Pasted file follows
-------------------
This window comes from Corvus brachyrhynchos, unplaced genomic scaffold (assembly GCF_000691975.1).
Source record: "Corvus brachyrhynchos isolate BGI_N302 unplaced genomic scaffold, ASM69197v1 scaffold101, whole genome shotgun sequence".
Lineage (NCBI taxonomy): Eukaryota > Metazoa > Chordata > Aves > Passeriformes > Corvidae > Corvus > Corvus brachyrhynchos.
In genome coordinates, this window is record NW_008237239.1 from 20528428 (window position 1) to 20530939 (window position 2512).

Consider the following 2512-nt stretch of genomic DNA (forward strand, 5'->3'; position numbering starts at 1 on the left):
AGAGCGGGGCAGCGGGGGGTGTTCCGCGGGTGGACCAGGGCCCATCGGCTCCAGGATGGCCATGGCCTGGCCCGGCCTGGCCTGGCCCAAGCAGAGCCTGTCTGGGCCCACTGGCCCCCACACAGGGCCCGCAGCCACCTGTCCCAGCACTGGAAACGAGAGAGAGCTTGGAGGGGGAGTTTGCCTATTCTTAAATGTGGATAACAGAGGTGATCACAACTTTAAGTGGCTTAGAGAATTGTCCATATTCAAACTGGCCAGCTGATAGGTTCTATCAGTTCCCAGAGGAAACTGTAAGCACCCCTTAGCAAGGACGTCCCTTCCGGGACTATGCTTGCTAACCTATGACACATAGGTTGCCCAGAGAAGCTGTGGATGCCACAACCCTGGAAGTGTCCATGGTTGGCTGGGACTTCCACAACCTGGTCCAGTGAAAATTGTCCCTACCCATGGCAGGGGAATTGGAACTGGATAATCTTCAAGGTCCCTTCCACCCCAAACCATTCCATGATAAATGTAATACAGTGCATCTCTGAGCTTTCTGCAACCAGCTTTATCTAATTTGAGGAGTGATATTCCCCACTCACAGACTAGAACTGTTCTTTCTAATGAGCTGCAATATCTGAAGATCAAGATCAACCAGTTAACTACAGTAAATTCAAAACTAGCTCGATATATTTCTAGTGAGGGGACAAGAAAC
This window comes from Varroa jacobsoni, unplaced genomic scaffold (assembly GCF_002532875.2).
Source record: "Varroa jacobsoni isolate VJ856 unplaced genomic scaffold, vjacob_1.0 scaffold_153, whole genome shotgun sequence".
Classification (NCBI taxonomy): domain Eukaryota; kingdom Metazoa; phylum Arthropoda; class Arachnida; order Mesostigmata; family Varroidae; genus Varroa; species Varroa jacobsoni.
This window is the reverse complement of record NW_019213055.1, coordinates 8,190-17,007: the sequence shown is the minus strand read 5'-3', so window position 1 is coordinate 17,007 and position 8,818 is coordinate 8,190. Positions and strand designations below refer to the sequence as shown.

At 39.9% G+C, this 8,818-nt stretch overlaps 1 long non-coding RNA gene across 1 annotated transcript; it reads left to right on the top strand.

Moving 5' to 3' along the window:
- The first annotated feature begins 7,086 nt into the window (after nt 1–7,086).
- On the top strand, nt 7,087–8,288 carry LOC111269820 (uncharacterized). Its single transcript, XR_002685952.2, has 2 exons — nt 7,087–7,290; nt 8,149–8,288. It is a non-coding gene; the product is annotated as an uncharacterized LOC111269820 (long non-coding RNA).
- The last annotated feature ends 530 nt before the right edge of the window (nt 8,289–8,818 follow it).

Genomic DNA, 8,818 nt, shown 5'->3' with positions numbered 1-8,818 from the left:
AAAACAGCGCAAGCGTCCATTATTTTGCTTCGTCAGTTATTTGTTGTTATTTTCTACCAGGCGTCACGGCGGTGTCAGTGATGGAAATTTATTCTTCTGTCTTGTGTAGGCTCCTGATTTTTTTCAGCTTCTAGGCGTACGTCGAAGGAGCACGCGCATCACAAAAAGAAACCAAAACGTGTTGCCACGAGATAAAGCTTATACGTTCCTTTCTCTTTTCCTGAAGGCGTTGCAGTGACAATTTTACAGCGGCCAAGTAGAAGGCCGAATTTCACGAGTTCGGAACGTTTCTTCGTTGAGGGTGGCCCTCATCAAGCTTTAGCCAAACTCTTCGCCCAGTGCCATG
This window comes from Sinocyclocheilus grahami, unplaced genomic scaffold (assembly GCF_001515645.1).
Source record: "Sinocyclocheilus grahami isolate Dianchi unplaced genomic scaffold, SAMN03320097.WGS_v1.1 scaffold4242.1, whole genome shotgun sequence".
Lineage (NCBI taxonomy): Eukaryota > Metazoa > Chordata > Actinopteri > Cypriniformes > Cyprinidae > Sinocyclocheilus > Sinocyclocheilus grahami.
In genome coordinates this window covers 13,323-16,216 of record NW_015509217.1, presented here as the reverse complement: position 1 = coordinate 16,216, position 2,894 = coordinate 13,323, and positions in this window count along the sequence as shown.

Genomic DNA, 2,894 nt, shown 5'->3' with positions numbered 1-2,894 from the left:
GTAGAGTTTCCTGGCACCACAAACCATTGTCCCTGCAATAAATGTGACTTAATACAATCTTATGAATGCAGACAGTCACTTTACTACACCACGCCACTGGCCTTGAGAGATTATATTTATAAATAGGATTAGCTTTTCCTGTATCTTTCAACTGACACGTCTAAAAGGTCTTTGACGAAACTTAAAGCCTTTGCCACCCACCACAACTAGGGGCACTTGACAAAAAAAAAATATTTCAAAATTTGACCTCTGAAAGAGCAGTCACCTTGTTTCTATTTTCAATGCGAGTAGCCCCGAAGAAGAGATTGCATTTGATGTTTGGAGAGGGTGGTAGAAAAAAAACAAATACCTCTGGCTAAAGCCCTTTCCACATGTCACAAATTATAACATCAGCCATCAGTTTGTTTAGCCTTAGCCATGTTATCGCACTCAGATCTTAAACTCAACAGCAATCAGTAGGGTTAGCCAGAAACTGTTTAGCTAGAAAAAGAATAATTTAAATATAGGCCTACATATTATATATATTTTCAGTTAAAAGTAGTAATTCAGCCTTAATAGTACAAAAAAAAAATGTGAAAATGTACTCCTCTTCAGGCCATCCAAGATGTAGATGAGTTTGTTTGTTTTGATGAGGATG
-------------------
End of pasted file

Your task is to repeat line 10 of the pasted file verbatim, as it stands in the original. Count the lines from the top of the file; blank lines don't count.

This window is the reverse complement of record NW_019213055.1, coordinates 8,190-17,007: the sequence shown is the minus strand read 5'-3', so window position 1 is coordinate 17,007 and position 8,818 is coordinate 8,190. Positions and strand designations below refer to the sequence as shown.